In the British Isles South, District Superintendent David Montgomery said the district is looking at proposals for at least two new works.
In the Netherlands, a local Nazarene church has outgrown its building and is praying and fasting this month about whether God wants them to plant a new church in their neighborhood.
Plans are also underway in Hungary and the British Isles North District for strategically initiating new fellowships to reach unchurched people.
Church planting is an increasingly urgent focus in districts throughout the Northern Europe and Central Europe fields. During his district assembly tour this spring, Jerry Porter, the general superintendent in jurisdiction over the Church of the Nazarene’s Eurasia Region, urged leaders to pray about where God might be leading them to plant new works.
For many of the leaders, this message simply reinforced what Montgomery said they already knew: they must plant churches, “or die.”
Despite the cultural challenges that make church planting a seemingly slow process, becoming missional is infusing new life and purpose in local churches that may have lost momentum in growth or become too inward focused. Helping local churches embrace their God-given mission is the objective of the region’s Power of One initiative, launched in late 2010.
The Dordrecht church in the Netherlands voted last fall to investigate planting a new church.
The church, which started in 1985, moved into a new building in 2001. Now running about 430 people, plus almost 100 children, the congregation has nearly outgrown its current meeting space. In a meeting last fall, the church agreed they didn’t want to add a second Sunday morning worship service, nor move to a bigger building. So planting a new church seemed like the best option, Pastor Michel Meeuws said.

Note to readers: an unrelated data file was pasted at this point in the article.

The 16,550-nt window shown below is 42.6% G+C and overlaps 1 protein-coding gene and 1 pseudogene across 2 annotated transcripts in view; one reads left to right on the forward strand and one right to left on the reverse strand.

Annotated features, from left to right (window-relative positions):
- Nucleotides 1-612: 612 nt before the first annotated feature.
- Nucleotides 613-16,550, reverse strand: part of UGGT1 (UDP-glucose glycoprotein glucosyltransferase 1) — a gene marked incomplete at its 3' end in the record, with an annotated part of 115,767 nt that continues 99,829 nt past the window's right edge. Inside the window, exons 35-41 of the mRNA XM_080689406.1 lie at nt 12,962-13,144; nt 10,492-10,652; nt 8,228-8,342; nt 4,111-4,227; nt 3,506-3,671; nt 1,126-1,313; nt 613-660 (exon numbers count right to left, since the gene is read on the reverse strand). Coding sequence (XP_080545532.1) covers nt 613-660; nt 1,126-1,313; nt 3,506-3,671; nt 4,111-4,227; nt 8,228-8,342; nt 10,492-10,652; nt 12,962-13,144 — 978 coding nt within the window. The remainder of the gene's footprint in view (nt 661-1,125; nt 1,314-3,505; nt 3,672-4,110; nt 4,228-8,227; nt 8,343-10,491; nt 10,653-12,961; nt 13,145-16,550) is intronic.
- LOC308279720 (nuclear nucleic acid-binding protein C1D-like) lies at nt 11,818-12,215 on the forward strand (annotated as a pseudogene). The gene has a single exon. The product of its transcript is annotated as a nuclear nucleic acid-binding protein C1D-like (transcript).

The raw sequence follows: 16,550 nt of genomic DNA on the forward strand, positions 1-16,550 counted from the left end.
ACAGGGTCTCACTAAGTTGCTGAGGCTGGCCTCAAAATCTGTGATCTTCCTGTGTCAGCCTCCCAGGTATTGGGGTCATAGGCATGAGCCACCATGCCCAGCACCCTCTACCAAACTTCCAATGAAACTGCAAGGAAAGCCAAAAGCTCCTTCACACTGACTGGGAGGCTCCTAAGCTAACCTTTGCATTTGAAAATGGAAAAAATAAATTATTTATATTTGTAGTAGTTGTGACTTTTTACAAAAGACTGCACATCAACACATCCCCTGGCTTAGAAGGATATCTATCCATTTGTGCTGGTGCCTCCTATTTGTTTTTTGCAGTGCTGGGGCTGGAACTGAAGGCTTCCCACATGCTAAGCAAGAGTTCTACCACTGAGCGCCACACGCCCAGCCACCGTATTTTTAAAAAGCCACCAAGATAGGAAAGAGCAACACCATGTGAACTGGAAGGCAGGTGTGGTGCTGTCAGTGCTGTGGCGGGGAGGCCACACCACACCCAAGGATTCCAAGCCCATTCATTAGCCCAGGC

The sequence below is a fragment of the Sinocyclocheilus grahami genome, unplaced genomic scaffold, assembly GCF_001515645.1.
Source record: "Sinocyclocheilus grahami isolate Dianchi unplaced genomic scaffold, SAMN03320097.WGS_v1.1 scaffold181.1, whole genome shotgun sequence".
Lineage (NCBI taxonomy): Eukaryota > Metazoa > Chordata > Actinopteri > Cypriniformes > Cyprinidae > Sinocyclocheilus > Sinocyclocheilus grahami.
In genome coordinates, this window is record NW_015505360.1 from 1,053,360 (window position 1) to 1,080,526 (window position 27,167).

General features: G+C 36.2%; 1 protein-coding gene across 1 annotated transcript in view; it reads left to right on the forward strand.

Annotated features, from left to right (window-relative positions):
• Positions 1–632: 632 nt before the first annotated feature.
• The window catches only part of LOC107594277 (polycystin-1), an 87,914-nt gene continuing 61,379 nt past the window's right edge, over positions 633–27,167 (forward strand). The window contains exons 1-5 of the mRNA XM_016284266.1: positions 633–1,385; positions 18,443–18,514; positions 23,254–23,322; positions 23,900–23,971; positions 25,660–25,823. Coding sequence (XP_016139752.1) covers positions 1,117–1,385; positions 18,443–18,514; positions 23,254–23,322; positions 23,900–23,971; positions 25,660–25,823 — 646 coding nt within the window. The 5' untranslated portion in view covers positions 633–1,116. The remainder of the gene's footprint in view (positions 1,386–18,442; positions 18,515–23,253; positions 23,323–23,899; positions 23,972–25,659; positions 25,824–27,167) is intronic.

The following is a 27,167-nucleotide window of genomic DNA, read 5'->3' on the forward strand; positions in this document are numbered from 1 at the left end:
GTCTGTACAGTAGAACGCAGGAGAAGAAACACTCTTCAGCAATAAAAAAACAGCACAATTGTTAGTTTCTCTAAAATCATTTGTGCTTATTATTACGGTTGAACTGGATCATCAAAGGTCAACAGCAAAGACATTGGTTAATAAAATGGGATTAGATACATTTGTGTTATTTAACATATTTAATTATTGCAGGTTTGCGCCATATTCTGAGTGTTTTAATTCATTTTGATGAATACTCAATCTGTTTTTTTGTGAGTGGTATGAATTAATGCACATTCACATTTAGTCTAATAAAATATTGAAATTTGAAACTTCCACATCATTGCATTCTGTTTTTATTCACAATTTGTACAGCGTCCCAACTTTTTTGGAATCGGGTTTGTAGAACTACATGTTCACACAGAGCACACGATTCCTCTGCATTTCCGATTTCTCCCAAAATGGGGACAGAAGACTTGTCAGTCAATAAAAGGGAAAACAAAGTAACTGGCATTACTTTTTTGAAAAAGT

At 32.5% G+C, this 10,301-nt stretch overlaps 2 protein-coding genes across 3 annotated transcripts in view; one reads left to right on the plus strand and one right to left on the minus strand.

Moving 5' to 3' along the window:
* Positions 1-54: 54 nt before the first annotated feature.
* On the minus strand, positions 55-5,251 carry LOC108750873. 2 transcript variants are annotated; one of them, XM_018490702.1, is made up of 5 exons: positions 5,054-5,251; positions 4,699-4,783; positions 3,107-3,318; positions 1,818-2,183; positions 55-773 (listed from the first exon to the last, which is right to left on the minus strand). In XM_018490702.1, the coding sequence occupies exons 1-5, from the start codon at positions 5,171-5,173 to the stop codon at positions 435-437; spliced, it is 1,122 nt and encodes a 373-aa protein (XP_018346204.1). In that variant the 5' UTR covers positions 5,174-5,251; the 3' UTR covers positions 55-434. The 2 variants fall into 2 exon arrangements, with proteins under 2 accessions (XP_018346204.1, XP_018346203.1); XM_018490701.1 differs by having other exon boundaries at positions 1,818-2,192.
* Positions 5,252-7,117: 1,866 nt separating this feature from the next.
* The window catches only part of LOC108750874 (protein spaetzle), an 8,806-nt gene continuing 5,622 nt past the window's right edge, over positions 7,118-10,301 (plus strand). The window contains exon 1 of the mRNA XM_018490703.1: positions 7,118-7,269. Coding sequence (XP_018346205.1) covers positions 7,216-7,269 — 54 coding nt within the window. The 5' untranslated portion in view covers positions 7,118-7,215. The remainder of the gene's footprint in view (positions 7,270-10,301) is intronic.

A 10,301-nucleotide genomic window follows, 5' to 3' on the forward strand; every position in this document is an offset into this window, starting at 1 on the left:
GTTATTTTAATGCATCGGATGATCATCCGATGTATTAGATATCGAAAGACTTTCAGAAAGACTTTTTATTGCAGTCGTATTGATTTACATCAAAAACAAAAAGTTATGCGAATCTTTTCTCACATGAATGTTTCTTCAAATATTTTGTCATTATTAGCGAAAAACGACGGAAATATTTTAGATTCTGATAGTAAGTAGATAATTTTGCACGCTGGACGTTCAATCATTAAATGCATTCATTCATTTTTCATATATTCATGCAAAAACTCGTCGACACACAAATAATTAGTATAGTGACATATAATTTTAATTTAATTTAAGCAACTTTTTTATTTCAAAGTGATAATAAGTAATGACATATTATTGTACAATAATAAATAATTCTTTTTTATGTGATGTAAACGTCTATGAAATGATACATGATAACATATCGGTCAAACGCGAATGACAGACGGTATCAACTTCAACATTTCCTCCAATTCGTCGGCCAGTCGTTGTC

“I have a dream that this church will be called to people who live here, and the people who become leaders now – the young people – will become the leaders of the new church.”
The Dordrecht church is made up of predominantly white, educated, upper class families. But the church itself is located in a lower income neighborhood of which many residents are immigrants, single mothers, and others struggling economically.
The congregation has begun reaching out to its neighborhood, starting with a support group for teenage mothers. They also invited the neighborhood to the Christmas Eve service, but noticed the visitors seemed uncomfortable in the service’s more reserved, traditional style as many of the immigrants come from more demonstrative evangelical cultures.
Starting a new fellowship with input from the immigrant community may be more successful than trying to integrate them into the existing church’s worship styles, Meeuws said.
The church has prayed and fasted for three consecutive Saturdays in April about whether God wants them to plant a new church, and if so, where and with which leaders.
British Isles South
During this year’s district assembly, pastors from throughout the British Isles South District anonymously wrote ideas for places they would like to start new churches, and submitted the papers to Montgomery during Porter’s sermon urging the district to plant new works. There were almost 90 locations submitted.
In the United Kingdom, planting a new church is challenging, and can take a long time. However, the district has already recognized its need to plant churches, and three healthy starts have been underway in the past few years. Two more locations are under consideration by the district, Montgomery said.
“The Church here has been in decline for 30 years, I would imagine,” he said. “Over the past five or six years… the church has become more missional. The word ‘missional’ is a key word for us. We’re seeking to plant new churches because otherwise we will die.”
Europe may be “skeptical” of things concerning faith, but Nazarene churches in Europe have faith that God is at work, and want to join Him in what He is already doing.